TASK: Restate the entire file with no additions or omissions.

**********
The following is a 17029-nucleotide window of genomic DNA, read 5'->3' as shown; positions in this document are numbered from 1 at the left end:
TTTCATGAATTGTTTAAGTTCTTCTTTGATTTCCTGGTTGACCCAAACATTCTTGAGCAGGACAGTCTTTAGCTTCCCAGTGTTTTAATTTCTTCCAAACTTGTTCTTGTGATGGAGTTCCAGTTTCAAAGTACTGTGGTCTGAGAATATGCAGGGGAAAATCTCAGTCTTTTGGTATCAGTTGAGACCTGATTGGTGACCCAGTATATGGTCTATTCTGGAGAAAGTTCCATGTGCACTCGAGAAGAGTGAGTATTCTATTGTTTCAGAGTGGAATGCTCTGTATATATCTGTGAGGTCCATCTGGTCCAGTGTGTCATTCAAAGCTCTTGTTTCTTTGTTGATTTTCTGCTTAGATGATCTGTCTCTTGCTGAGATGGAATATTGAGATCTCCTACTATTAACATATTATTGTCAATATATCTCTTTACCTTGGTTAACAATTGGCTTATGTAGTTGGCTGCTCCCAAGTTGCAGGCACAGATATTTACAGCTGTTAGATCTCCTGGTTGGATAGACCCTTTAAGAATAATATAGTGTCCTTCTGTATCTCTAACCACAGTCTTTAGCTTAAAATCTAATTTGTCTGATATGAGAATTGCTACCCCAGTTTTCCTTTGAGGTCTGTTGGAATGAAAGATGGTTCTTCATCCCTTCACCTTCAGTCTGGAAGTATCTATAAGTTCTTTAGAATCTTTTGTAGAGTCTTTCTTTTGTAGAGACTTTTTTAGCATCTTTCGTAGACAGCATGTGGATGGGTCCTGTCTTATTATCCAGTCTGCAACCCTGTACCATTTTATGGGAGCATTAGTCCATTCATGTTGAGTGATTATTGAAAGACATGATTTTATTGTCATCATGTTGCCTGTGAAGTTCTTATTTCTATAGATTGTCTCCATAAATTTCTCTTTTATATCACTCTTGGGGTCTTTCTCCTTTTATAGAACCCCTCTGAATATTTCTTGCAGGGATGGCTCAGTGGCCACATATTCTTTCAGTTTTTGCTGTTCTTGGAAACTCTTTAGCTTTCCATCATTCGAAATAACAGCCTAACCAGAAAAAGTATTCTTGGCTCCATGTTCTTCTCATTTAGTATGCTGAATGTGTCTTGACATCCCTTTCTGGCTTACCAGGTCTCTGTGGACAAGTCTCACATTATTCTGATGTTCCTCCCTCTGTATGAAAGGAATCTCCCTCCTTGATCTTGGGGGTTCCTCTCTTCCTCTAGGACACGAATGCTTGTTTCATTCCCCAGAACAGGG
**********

The following is a 17029-nucleotide window of genomic DNA, read 5'->3' as shown; positions in this document are numbered from 1 at the left end:
TTTCATGAATTGTTTAAGTTCTTCTTTGATTTCCTGGTTGACCCAAACATTCTTGAGCAGGACAGTCTTTAGCTTCCCAGTGTTTTAATTTCTTCCAAACTTGTTCTTGTGATGGAGTTCCAGTTTCAAAGTACTGTGGTCTGAGAATATGCAGGGGAAAATCTCAGTCTTTTGGTATCAGTTGAGACCTGATTGGTGACCCAGTATATGGTCTATTCTGGAGAAAGTTCCATGTGCACTCGAGAAGAGTGAGTATTCTATTGTTTCAGAGTGGAATGCTCTGTATATATCTGTGAGGTCCATCTGGTCCAGTGTGTCATTCAAAGCTCTTGTTTCTTTGTTGATTTTCTGCTTAGATGATCTGTCTCTTGCTGAGATGGAATATTGAGATCTCCTACTATTAACATATTATTGTCAATATATCTCTTTACCTTGGTTAACAATTGGCTTATGTAGTTGGCTGCTCCCAAGTTGCAGGCACAGATATTTACAGCTGTTAGATCTCCTGGTTGGATAGACCCTTTAAGAATAATATAGTGTCCTTCTGTATCTCTAACCACAGTCTTTAGCTTAAAATCTAATTTGTCTGATATGAGAATTGCTACCCCAGTTTTCCTTTGAGGTCTGTTGGAATGAAAGATGGTTCTTCATCCCTTCACCTTCAGTCTGGAAGTATCTATAAGTTCTTTAGAATCTTTTGTAGAGTCTTTCTTTTGTAGAGACTTTTTTAGCATCTTTCGTAGACAGCATGTGGATGGGTCCTGTCTTATTATCCAGTCTGCAACCCTGTACCATTTTATGGGAGCATTAGTCCATTCATGTTGAGTGATTATTGAAAGACATGATTTTATTGTCATCATGTTGCCTGTGAAGTTCTTATTTCTATAGATTGTCTCCATAAATTTCTCTTTTATATCACTCTTGGGGTCTTTCTCCTTTTATAGAACCCCTCTGAATATTTCTTGCAGGGATGGCTCAGTGGCCACATATTCTTTCAGTTTTTGCTGTTCTTGGAAACTCTTTAGCTTTCCATCATTCGAAATAACAGCCTAACCAGAAAAAGTATTCTTGGCTCCATGTTCTTCTCATTTAGTATGCTGAATGTGTCTTGACATCCCTTTCTGGCTTACCAGGTCTCTGTGGACAAGTCTCACATTATTCTGATGTTCCTCCCTCTGTATGAAAGGAATCTCCCTCCTTGATCTTGGGGGTTCCTCTCTTCCTCTAGGACACGAATGCTTGTTTCATTCCCCAGAACAGGG